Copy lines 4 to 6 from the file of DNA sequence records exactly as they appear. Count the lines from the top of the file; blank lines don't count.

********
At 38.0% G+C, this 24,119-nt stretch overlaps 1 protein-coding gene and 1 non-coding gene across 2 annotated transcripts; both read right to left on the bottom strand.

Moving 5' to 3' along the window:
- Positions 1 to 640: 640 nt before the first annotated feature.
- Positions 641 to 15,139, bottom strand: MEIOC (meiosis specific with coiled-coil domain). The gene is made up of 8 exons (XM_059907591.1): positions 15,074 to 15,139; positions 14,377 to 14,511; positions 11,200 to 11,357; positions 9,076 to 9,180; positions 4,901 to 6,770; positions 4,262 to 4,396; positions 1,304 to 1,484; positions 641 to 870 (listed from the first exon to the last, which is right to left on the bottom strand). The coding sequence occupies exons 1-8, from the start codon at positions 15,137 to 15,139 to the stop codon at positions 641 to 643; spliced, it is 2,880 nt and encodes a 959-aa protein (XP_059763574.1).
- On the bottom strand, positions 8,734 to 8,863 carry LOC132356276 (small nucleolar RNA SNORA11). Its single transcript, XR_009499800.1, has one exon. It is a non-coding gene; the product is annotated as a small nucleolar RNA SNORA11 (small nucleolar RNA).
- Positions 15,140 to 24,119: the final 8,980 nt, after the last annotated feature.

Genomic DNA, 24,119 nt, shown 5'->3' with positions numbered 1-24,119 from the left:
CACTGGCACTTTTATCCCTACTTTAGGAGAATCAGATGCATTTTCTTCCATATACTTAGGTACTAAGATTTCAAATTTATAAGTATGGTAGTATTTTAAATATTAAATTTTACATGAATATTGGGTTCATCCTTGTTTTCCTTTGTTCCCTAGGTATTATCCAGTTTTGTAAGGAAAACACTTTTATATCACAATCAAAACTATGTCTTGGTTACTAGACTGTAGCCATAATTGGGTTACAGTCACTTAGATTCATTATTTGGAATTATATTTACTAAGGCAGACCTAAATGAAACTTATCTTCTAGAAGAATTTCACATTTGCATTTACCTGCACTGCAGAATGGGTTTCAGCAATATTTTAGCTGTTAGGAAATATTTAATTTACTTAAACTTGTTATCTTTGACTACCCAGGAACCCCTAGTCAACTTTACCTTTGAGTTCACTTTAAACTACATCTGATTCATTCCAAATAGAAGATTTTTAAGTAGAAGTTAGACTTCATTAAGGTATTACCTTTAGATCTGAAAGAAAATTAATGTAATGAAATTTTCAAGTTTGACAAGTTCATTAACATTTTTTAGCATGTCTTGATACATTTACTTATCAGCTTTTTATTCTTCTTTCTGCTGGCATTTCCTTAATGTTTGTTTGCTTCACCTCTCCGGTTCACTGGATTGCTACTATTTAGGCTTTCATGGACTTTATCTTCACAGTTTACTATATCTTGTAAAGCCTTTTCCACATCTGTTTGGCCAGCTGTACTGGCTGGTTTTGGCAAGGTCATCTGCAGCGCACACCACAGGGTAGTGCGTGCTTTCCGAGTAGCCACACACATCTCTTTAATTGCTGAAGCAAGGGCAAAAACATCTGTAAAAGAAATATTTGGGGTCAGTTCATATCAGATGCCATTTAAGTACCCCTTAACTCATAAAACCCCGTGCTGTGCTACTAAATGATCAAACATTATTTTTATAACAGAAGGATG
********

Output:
- Positions 641 to 15,139, bottom strand: MEIOC (meiosis specific with coiled-coil domain). The gene is made up of 8 exons (XM_059907591.1): positions 15,074 to 15,139; positions 14,377 to 14,511; positions 11,200 to 11,357; positions 9,076 to 9,180; positions 4,901 to 6,770; positions 4,262 to 4,396; positions 1,304 to 1,484; positions 641 to 870 (listed from the first exon to the last, which is right to left on the bottom strand). The coding sequence occupies exons 1-8, from the start codon at positions 15,137 to 15,139 to the stop codon at positions 641 to 643; spliced, it is 2,880 nt and encodes a 959-aa protein (XP_059763574.1).
- On the bottom strand, positions 8,734 to 8,863 carry LOC132356276 (small nucleolar RNA SNORA11). Its single transcript, XR_009499800.1, has one exon. It is a non-coding gene; the product is annotated as a small nucleolar RNA SNORA11 (small nucleolar RNA).
- Positions 15,140 to 24,119: the final 8,980 nt, after the last annotated feature.